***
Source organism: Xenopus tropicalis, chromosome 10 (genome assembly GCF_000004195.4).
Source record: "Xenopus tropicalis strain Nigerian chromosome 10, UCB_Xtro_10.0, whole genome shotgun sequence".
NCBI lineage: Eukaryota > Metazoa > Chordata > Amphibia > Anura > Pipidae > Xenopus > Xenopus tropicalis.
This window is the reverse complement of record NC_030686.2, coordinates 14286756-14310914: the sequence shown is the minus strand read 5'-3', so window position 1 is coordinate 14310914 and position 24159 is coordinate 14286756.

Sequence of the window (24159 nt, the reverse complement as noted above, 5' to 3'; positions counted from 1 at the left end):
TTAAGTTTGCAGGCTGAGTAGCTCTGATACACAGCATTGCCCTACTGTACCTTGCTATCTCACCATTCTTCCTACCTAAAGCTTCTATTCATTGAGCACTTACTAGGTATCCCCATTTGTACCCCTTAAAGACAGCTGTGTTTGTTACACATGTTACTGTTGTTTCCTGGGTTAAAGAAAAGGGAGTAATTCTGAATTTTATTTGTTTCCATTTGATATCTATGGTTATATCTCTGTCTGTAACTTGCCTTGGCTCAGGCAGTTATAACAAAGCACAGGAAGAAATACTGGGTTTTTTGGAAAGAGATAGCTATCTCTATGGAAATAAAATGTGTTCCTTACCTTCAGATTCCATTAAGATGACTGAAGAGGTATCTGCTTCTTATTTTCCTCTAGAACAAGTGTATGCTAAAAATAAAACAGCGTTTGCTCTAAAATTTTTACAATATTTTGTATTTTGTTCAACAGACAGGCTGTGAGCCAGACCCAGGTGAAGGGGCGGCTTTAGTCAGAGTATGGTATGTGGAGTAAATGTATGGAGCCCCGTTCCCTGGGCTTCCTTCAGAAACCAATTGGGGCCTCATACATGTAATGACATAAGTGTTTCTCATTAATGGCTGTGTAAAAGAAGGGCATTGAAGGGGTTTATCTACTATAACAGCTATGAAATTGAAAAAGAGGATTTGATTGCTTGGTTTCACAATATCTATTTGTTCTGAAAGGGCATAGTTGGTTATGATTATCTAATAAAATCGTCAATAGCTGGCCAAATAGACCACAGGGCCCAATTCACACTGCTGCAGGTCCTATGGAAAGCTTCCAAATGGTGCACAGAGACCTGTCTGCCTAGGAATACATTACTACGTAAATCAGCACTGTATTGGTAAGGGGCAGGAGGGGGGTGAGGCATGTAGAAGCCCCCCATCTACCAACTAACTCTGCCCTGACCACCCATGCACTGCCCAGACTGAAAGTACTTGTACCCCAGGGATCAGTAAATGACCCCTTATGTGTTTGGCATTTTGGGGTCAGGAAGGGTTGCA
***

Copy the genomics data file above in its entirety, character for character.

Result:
Source organism: Xenopus tropicalis, chromosome 10 (genome assembly GCF_000004195.4).
Source record: "Xenopus tropicalis strain Nigerian chromosome 10, UCB_Xtro_10.0, whole genome shotgun sequence".
NCBI lineage: Eukaryota > Metazoa > Chordata > Amphibia > Anura > Pipidae > Xenopus > Xenopus tropicalis.
This window is the reverse complement of record NC_030686.2, coordinates 14286756-14310914: the sequence shown is the minus strand read 5'-3', so window position 1 is coordinate 14310914 and position 24159 is coordinate 14286756.

Sequence of the window (24159 nt, the reverse complement as noted above, 5' to 3'; positions counted from 1 at the left end):
TTAAGTTTGCAGGCTGAGTAGCTCTGATACACAGCATTGCCCTACTGTACCTTGCTATCTCACCATTCTTCCTACCTAAAGCTTCTATTCATTGAGCACTTACTAGGTATCCCCATTTGTACCCCTTAAAGACAGCTGTGTTTGTTACACATGTTACTGTTGTTTCCTGGGTTAAAGAAAAGGGAGTAATTCTGAATTTTATTTGTTTCCATTTGATATCTATGGTTATATCTCTGTCTGTAACTTGCCTTGGCTCAGGCAGTTATAACAAAGCACAGGAAGAAATACTGGGTTTTTTGGAAAGAGATAGCTATCTCTATGGAAATAAAATGTGTTCCTTACCTTCAGATTCCATTAAGATGACTGAAGAGGTATCTGCTTCTTATTTTCCTCTAGAACAAGTGTATGCTAAAAATAAAACAGCGTTTGCTCTAAAATTTTTACAATATTTTGTATTTTGTTCAACAGACAGGCTGTGAGCCAGACCCAGGTGAAGGGGCGGCTTTAGTCAGAGTATGGTATGTGGAGTAAATGTATGGAGCCCCGTTCCCTGGGCTTCCTTCAGAAACCAATTGGGGCCTCATACATGTAATGACATAAGTGTTTCTCATTAATGGCTGTGTAAAAGAAGGGCATTGAAGGGGTTTATCTACTATAACAGCTATGAAATTGAAAAAGAGGATTTGATTGCTTGGTTTCACAATATCTATTTGTTCTGAAAGGGCATAGTTGGTTATGATTATCTAATAAAATCGTCAATAGCTGGCCAAATAGACCACAGGGCCCAATTCACACTGCTGCAGGTCCTATGGAAAGCTTCCAAATGGTGCACAGAGACCTGTCTGCCTAGGAATACATTACTACGTAAATCAGCACTGTATTGGTAAGGGGCAGGAGGGGGGTGAGGCATGTAGAAGCCCCCCATCTACCAACTAACTCTGCCCTGACCACCCATGCACTGCCCAGACTGAAAGTACTTGTACCCCAGGGATCAGTAAATGACCCCTTATGTGTTTGGCATTTTGGGGTCAGGAAGGGTTGCA